That's a good suggestion. It looks like the idea of task forces/working groups has been brought up over at WP:Anime, so maybe that's the way to go since many light novels have been adapted into anime & manga and those adaptations will need to be covered in the pertinent articles as well. -- 9muses 03:47, 6 January 2007 (UTC)
A lot of the articles on these light novels basically consist of a brief mention that the novels exist, followed by an article on the anime adaptation. If the novel in question hasn't been translated, this is fine, but for the translated novels they should probably be treated like legitimate novels, which they are. It seems to be barely under the scope of the WP:Anime project, and would probably benefit from getting some suggestions from the Novels project. Doceirias 03:41, 22 February 2007 (UTC)

Related topic -- I'm going to create a category for light novel writers, but thought I should ask what the category should be called. Light novel writers? Light novel authors? Light novelists? Doceirias 20:45, 22 February 2007 (UTC)

They should be called Category:Light novel writers which should be itself within Category:Writers by fiction subject area :: Kevinalewis : (Talk Page)/(Desk) 11:04, 26 February 2007 (UTC)

Proposal to police own templates

As a project, templates of the project belong to us in a sense, so I suggest we establish the precendent of discussing such adminstrative minutia as renaming et. al. without resorting to WP:TFD, which at the moment discusses little anyway!
   State your views on that assertion here, and on the specific matter as indicated. Thanks // FrankB

Books notability proposal being used to justify AFD

Please note that an apparently notable novel, The House of Dolls, is up for AFD here. What concerns me is the nominator is citing the proposed Books Notability guideline as justification. I've added a note indicating it is not an approved policy/guideline and should not be used for justifying AFD until it is. I fear there might be a precedent being set if this article is deleted using a guideline/policy that hasn't been properly figured out. 23skidoo 16:00, 11 January 2007 (UTC)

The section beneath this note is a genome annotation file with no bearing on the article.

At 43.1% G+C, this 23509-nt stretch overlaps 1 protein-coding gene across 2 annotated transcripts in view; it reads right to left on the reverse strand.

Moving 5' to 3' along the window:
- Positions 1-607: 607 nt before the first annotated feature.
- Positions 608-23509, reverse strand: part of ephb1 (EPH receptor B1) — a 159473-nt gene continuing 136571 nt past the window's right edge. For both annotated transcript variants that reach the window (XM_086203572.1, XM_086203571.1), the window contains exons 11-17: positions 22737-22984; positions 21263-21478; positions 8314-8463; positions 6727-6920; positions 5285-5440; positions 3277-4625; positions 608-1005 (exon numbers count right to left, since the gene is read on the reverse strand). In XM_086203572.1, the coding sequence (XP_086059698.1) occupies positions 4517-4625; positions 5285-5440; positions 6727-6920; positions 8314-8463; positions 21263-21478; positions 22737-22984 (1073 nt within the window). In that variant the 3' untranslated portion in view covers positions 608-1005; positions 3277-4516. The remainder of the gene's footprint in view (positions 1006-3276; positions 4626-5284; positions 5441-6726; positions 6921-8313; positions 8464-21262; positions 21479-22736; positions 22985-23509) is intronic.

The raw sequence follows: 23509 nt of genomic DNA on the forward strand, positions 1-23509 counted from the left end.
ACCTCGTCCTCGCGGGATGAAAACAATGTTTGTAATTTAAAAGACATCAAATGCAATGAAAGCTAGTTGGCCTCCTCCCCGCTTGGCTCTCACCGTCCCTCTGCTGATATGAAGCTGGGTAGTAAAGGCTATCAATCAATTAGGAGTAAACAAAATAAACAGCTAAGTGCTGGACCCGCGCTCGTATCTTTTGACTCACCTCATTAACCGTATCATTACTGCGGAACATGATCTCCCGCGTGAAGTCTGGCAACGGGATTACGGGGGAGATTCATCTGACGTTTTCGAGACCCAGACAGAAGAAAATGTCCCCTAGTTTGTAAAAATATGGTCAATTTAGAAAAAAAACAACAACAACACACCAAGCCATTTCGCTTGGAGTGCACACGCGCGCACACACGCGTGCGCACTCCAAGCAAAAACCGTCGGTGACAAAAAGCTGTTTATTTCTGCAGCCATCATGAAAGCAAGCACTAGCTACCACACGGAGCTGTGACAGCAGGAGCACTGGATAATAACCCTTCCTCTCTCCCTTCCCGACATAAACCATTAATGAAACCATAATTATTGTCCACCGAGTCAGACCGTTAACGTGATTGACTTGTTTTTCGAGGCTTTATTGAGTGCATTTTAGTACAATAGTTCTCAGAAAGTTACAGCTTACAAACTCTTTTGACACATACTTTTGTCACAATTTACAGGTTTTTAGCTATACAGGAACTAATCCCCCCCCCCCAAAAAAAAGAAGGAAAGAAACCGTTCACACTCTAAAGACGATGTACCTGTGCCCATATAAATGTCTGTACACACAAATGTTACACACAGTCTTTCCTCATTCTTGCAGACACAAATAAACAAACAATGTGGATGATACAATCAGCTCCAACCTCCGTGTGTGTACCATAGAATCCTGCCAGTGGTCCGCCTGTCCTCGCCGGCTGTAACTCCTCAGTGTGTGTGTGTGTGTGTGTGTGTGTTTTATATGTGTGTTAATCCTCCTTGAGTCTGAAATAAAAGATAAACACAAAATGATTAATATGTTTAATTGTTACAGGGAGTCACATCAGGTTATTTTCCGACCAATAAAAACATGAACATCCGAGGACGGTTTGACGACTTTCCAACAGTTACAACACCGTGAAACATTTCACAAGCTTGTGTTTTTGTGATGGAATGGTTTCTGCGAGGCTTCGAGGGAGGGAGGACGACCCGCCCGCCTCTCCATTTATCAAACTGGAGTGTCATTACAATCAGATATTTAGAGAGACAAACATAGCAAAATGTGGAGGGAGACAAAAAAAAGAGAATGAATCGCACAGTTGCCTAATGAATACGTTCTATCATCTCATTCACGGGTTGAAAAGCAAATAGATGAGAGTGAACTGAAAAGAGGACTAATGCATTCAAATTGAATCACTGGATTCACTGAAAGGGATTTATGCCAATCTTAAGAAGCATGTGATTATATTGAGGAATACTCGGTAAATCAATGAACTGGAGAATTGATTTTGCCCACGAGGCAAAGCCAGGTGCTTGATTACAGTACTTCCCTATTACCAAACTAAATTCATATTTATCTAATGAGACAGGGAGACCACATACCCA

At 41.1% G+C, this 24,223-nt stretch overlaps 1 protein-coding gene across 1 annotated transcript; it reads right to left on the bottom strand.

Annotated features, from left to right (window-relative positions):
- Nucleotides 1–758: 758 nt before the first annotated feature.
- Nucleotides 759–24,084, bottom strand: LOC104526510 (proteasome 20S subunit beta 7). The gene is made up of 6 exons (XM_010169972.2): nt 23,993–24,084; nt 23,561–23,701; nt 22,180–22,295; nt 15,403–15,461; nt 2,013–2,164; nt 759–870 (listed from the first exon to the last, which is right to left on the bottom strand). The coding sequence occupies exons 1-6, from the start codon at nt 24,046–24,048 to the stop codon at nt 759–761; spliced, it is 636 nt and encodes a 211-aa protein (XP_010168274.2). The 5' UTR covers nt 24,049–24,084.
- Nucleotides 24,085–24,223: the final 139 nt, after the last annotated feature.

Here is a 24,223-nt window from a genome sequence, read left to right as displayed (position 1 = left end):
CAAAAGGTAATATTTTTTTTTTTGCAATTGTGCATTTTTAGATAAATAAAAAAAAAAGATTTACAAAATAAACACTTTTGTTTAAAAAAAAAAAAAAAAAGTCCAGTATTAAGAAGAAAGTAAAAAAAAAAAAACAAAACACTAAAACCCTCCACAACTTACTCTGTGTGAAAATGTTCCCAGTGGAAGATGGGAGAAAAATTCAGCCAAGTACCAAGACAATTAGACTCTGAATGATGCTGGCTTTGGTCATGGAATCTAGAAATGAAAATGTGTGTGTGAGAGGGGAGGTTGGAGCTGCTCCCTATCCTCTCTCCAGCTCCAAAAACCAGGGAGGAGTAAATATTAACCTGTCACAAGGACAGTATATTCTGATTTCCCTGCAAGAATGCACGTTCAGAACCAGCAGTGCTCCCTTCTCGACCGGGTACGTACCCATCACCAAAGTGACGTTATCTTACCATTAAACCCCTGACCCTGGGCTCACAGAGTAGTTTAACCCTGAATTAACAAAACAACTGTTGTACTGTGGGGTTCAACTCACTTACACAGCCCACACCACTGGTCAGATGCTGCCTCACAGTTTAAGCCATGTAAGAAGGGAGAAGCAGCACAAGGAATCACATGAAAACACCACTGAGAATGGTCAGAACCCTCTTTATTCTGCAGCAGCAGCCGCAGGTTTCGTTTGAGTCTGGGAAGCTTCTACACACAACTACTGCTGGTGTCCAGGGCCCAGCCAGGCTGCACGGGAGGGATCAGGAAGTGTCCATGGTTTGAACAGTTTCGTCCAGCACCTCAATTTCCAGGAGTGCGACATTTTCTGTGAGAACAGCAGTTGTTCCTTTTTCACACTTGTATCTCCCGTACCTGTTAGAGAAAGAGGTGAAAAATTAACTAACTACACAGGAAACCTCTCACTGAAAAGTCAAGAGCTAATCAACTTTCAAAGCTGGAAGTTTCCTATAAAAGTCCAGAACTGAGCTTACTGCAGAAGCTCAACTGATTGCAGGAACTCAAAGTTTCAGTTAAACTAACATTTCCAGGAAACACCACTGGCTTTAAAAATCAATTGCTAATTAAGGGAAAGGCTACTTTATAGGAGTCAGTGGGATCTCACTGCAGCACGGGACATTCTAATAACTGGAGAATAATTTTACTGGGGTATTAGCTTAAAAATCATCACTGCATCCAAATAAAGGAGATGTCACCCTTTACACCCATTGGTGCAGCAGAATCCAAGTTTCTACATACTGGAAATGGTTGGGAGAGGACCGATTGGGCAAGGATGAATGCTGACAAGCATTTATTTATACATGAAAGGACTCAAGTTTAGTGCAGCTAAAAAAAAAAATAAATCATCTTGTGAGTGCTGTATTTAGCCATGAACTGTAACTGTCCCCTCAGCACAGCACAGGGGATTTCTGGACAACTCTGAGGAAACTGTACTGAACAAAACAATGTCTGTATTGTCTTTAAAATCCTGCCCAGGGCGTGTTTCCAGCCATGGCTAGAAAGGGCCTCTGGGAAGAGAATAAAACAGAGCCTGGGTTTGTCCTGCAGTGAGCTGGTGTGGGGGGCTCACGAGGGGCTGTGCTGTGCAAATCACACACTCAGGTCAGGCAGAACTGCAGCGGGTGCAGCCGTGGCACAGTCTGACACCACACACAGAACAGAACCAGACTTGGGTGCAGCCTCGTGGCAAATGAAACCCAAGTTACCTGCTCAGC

• Looks like the article is safe for now, with far more Keep votes than Delete votes. 23skidoo 14:59, 15 January 2007 (UTC)

AFD notice

William Wells Brown (Clotel) Story

What are some ways brown criticizes this society in his novel.Kim — Preceding unsigned comment added by (talkcontribs) 16:43, 30 January 2007

Hero/ine lists projectified

East of Eden copyright infringements?

There have been some disputes regarding East of Eden. This has been assessed as "Top Importance" by WikiProject Novels. Please check out the situation and make some comments. − Twas Now ( talkcontribse-mail ) 08:14, 1 February 2007 (UTC)

1st cover images

Should we have a manual work list/ category for novels that need 1st cover images? My thoughts are it would help clean up Category:Novels with an incomplete infobox and many of the current work lists if we did. Thoughts??? Jask99 17:34, 8 February 2007 (UTC)

Yes, yes, a million times yes! I've often thought something along those lines would be quite helpful, speaking as someone who spends a majority of their time in this WP updating infoboxes and adding images. The first edition book cover is just as important as the other information included in the infobox, if not more, and yet a lot of people skip over it because they don't want to hunt the image down. If we had some sort of an image taskforce, or even an automated category/list, that would make my job a lot easier. Not to mention, you know, the articles would look a lot better. Heh. María: (habla ~ cosas) 18:11, 8 February 2007 (UTC)
I would find such a list to be very useful, as hunting down first edition cover images is a lot of what I do around here (mostly for science fiction novels, but I could probably branch out). Such a list would help in focusing my efforts. -- Antepenultimate 18:27, 8 February 2007 (UTC)
Good Ideas, ok to support this set of ideas I have created two new settings for the {{NovelsWikiProject}} and two supporting categories. A new parameter "|needs-infobox-cover" which can be set to "yes" or "1st" and use of these populates the categories - Category:Novel has infobox needing cover or Category:Novel has infobox needing 1st edition cover respectively. See how it goes, obviously they both need populating first! :: Kevinalewis : (Talk Page)/(Desk) 10:40, 9 February 2007 (UTC)

Is there a particular online source that is best for finding first edition covers that qualify as fair use? A number of potential covers had disqualified themselves either because a) they were too small to use or b) they've been watermarked in some way. 23skidoo 13:36, 9 February 2007 (UTC)

Personally don't know of one - would if there was. Still needs careful research I do believe. :: Kevinalewis : (Talk Page)/(Desk) 14:16, 9 February 2007 (UTC)